At this year’s World Economic Forum gathering in Davos, Switzerland, PR firm Edelman shared its comprehensive annual Trust Barometer, confirming what we all know: global trust in institutions and leaders is at an all-time low.  Fully two-thirds of countries are now considered “distrusters” (under 50% trust in the mainstream institutions of business, government, media and NGOs to do what is right), compared to about half a year ago.  This is a stunning collapse in trust, even from last year’s low base.

    Trust in leadership is equally low. Only 37 percent of the general population believe CEOs are credible, even worse for government officials – 29 percent credible.  A paltry 15 percent believe the system is working.  Ironically, it was Chinese Premier Xi, in his first address at Davos, who stood in defense of globalization (quoting Abraham Lincoln, it should be said), arguing that the system is sound, but it is (Western democratic) governance that has failed.  Note China ranked second on the trust index, second only to India.

    Talk about a humbling moment (if that’s possible) at the annual gathering of the global economic and political elite.

    There was lots of talk this year at Davos about “inclusive capitalism” (Jack Ma actually puts substance behind the slogan in his must-watch interview — a great example of Alibaba’s seemingly regenerative business model in service to its network partners rather than extracting from them, and a sharp contrast to Amazon’s model, as Ma explains).  But the “inclusive capitalism” talk included little honest analysis of the root cause of this stunning collapse in trust, why it is so dangerous (the rise in extreme forms of authoritarian populism rooted in emotion more than evidence and its unpredictable path), and what if anything can be done about it at this late date.  Nobel Economist Joseph Stiglitz wrote a prescient piece on this topic in 2013, and called for strong regulation and bold regulators to enforce the laws.  Clearly, we have failed.  And without a culture that not only values trust but demands it, I am not optimistic about better regulation and stricter enforcement.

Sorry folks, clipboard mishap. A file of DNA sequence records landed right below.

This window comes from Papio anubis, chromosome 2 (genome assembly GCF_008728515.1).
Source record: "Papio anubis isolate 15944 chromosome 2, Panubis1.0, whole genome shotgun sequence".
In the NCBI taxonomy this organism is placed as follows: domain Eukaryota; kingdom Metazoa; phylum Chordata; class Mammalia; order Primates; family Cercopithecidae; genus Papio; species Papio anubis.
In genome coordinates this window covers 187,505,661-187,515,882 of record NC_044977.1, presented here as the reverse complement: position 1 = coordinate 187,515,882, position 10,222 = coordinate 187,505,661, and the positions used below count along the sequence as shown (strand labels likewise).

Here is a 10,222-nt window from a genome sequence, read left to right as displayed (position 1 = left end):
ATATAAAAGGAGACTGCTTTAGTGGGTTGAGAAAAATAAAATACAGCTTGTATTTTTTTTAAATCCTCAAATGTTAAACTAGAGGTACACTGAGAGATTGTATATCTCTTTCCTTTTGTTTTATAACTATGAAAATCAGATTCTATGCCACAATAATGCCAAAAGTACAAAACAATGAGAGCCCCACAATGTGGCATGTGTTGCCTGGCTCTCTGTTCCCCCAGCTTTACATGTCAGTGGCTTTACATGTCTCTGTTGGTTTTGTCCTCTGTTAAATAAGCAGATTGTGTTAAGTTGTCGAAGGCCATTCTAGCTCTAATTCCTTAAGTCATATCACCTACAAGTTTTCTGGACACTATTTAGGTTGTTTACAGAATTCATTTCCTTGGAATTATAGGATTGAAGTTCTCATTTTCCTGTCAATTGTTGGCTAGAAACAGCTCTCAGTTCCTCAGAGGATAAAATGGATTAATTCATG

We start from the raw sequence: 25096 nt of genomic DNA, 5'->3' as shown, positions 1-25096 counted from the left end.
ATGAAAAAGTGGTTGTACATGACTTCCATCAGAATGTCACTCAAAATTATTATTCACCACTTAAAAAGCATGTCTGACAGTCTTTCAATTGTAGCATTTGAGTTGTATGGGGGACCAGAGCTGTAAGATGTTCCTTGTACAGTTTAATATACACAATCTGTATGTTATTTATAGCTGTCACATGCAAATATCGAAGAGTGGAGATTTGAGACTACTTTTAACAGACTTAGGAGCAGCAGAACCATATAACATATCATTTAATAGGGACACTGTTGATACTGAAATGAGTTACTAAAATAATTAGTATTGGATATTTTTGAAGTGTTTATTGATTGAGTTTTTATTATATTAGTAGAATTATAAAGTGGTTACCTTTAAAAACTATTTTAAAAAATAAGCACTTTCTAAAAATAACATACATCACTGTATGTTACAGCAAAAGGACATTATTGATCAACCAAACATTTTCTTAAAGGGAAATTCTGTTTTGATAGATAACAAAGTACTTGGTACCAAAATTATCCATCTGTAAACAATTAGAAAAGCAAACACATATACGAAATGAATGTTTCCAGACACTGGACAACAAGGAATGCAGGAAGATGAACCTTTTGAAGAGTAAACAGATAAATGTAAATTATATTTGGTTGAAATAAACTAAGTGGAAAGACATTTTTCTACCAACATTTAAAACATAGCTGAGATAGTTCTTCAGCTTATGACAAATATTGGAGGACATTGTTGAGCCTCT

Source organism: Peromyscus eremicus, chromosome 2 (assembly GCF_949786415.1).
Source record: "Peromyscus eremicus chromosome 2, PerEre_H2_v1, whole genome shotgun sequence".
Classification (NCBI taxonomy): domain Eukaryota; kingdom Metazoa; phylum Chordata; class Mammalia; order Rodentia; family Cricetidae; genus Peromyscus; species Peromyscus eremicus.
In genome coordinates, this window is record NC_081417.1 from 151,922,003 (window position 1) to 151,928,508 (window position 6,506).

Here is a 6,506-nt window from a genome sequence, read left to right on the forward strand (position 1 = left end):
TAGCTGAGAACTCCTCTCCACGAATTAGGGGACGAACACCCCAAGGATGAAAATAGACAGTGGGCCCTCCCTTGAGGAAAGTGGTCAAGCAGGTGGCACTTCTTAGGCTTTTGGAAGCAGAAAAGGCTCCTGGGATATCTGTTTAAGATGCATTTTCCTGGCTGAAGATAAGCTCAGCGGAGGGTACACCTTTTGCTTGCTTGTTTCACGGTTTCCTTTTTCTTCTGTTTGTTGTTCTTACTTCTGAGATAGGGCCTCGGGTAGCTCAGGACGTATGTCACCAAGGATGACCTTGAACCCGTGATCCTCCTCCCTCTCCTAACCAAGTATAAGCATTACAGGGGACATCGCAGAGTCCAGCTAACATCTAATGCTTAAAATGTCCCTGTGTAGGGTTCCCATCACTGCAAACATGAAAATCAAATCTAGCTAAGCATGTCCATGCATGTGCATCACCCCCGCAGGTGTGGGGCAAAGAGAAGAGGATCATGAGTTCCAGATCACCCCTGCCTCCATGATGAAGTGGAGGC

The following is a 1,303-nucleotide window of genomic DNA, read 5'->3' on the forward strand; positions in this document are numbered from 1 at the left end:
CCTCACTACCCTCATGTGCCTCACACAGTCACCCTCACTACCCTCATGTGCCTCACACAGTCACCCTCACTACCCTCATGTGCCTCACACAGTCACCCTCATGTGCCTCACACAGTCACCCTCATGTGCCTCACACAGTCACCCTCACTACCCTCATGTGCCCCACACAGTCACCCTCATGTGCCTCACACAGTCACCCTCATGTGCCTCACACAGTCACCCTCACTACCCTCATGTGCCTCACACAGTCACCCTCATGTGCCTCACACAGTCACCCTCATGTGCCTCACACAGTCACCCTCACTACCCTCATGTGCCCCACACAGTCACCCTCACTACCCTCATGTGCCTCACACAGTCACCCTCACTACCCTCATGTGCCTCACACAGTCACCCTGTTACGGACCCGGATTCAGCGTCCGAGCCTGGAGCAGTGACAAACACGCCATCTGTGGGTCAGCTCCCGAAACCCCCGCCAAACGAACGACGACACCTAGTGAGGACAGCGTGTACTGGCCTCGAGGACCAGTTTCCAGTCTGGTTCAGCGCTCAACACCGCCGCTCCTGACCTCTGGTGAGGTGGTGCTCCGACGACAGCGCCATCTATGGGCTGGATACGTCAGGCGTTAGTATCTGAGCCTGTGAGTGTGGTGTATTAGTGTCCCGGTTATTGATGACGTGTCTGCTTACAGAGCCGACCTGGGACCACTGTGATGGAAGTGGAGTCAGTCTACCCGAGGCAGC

The decline in trust pervades all four institutions studied in the Edelman survey. Unfortunately, Edelman did not single out finance and report on it separately from business.  Surely few would doubt that the finance sector (Wall Street mega banks, in particular) would rank at the bottom of the trust barometer within the business category.  In fact, research confirms that bankers are more likely to cheat than the rest of us. (As a former banker, this is upsetting to me!)

    Nothing defines banking’s breach of public trust better than the 2008 financial collapse.  Being told to move on, It is easy to forget how much of the world’s current social and economic woes can be traced to the financial bubble and subsequent 2008 systemic collapse, either directly or indirectly.

    Recall that the financial collapse destroyed $19 trillion of economic value in the U.S. alone, permanently destroying the economic security of millions of families across America.  An estimated 34 million jobs were destroyed globally in the process.

    The rise of today’s dangerous brand of authoritarian populism—manifesting first in Brexit and now Trump—is directly connected to Wall Street’s breach of trust.  It’s not just because of “globalization” or “technology” taking our jobs as if it were all inevitable.  We cannot forget that compounding and exacerbating these legitimate and complex challenges, and more (climate change-induced drought driving immigration, linked to the Syrian carnage comes to mind) was the willful act of dropping a bomb into an already vulnerable society.  The Goldman Sachs/John Paulson Abacus trade was the Hiroshima of modern financial history.